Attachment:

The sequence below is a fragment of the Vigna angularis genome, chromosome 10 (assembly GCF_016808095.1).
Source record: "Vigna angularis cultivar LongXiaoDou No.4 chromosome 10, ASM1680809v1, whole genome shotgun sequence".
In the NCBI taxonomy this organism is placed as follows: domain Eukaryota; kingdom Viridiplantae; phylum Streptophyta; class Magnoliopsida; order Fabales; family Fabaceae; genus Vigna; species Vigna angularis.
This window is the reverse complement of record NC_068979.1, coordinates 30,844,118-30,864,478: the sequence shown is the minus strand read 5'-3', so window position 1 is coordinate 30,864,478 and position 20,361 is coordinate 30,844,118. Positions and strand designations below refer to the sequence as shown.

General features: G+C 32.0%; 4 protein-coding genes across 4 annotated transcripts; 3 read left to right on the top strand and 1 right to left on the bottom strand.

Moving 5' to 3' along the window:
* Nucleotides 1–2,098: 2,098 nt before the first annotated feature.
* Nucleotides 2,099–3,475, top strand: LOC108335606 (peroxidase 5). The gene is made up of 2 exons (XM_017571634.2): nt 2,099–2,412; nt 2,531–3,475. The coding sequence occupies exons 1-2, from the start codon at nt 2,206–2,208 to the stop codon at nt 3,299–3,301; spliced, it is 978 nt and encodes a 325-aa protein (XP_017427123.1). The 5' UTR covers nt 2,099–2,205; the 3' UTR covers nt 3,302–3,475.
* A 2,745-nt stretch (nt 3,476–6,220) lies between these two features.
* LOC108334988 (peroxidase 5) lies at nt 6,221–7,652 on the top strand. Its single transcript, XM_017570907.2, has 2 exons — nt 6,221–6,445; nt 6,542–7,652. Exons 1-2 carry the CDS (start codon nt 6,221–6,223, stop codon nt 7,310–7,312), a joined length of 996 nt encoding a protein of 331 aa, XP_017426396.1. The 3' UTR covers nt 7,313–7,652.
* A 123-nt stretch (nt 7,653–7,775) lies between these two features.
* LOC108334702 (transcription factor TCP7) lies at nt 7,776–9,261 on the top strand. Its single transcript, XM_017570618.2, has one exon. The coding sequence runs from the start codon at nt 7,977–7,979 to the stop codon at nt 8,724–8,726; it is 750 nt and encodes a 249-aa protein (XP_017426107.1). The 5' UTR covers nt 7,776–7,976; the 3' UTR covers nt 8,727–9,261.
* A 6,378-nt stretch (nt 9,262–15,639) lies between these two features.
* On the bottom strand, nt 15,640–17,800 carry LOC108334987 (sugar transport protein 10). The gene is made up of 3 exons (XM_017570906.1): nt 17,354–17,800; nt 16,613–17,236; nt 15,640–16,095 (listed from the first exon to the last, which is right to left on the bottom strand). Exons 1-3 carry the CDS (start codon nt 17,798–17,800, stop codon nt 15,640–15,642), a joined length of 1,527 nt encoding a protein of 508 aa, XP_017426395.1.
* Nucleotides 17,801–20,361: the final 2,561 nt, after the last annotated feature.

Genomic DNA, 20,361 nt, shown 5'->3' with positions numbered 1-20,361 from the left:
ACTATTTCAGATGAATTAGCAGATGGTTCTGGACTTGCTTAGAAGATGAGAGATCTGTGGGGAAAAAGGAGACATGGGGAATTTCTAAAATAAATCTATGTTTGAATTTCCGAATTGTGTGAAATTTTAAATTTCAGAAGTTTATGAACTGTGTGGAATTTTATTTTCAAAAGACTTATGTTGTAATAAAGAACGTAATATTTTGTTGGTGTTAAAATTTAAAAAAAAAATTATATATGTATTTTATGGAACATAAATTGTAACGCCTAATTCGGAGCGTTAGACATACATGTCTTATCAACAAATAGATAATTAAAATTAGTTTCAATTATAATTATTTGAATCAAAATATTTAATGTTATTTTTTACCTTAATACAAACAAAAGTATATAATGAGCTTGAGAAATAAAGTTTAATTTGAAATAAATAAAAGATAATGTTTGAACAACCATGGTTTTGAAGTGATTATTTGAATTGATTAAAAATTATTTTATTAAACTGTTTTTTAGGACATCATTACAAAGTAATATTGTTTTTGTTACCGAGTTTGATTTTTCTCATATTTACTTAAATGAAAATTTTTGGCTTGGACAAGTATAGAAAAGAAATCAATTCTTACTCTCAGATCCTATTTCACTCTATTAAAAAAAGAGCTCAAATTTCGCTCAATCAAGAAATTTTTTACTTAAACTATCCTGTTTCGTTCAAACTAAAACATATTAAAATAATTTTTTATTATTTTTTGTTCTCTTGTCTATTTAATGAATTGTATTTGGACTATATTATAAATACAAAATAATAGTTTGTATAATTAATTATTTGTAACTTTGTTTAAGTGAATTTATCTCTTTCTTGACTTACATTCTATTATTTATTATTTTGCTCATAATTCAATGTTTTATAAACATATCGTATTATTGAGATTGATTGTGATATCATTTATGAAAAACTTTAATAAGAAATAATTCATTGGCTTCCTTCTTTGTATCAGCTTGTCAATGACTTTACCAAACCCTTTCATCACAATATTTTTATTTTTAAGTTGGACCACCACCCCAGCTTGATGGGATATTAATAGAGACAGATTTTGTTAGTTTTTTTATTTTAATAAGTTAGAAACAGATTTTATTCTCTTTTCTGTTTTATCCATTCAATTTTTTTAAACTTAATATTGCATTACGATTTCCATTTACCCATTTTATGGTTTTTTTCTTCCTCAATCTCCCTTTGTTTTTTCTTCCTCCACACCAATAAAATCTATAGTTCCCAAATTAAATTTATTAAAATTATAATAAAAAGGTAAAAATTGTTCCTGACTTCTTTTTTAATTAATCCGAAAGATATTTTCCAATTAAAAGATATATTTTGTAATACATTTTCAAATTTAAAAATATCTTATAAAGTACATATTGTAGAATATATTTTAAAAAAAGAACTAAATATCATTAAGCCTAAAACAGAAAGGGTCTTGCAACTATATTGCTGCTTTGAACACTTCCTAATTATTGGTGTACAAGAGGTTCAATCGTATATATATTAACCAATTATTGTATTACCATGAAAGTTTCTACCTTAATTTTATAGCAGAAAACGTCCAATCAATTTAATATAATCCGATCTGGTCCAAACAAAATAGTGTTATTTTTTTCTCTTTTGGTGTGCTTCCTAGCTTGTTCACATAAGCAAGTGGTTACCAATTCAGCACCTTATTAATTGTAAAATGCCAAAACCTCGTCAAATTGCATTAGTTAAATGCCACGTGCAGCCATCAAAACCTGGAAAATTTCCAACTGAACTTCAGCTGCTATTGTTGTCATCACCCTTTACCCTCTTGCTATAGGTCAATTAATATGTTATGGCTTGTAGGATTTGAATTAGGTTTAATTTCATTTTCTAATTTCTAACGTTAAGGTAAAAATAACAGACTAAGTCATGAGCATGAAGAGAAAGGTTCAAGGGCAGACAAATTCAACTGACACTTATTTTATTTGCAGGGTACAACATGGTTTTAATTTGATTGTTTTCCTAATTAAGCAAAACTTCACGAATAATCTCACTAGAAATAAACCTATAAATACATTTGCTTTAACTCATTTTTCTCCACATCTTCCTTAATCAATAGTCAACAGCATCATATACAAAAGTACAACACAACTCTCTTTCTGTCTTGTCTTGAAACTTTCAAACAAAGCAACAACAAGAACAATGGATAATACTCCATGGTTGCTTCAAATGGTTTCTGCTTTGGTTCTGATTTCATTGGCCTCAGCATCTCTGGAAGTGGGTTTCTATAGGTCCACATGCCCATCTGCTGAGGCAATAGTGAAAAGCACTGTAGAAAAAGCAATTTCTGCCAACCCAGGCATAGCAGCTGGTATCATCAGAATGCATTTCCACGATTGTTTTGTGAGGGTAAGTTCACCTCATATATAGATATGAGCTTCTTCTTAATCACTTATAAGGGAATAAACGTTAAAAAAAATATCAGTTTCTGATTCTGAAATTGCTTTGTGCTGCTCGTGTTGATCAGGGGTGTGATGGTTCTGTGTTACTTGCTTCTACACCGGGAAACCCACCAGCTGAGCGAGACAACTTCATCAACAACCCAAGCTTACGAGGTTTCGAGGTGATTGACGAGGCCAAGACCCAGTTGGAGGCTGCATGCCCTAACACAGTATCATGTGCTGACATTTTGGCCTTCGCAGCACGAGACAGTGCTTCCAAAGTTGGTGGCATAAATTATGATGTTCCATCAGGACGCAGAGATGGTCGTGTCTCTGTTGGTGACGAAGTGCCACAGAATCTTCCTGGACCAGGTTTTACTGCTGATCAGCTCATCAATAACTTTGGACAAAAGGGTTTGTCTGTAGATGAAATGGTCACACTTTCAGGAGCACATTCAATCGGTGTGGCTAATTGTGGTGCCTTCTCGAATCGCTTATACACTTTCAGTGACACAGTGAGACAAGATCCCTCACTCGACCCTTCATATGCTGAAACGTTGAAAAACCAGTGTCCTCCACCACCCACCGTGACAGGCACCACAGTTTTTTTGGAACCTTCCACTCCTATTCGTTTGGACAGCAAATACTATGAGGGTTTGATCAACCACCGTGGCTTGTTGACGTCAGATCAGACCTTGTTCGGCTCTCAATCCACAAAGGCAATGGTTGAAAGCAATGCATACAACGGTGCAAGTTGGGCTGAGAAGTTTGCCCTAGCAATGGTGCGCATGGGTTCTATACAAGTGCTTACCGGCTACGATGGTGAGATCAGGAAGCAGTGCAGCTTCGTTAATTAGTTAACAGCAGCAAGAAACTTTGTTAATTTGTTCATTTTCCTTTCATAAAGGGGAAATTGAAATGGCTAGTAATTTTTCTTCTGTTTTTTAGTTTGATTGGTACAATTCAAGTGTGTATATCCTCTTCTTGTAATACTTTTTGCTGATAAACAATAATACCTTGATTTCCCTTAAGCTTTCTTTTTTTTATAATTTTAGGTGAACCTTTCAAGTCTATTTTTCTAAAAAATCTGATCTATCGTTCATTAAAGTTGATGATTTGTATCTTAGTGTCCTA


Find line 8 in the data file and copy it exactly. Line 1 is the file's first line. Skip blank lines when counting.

* Nucleotides 2,099–3,475, top strand: LOC108335606 (peroxidase 5). The gene is made up of 2 exons (XM_017571634.2): nt 2,099–2,412; nt 2,531–3,475. The coding sequence occupies exons 1-2, from the start codon at nt 2,206–2,208 to the stop codon at nt 3,299–3,301; spliced, it is 978 nt and encodes a 325-aa protein (XP_017427123.1). The 5' UTR covers nt 2,099–2,205; the 3' UTR covers nt 3,302–3,475.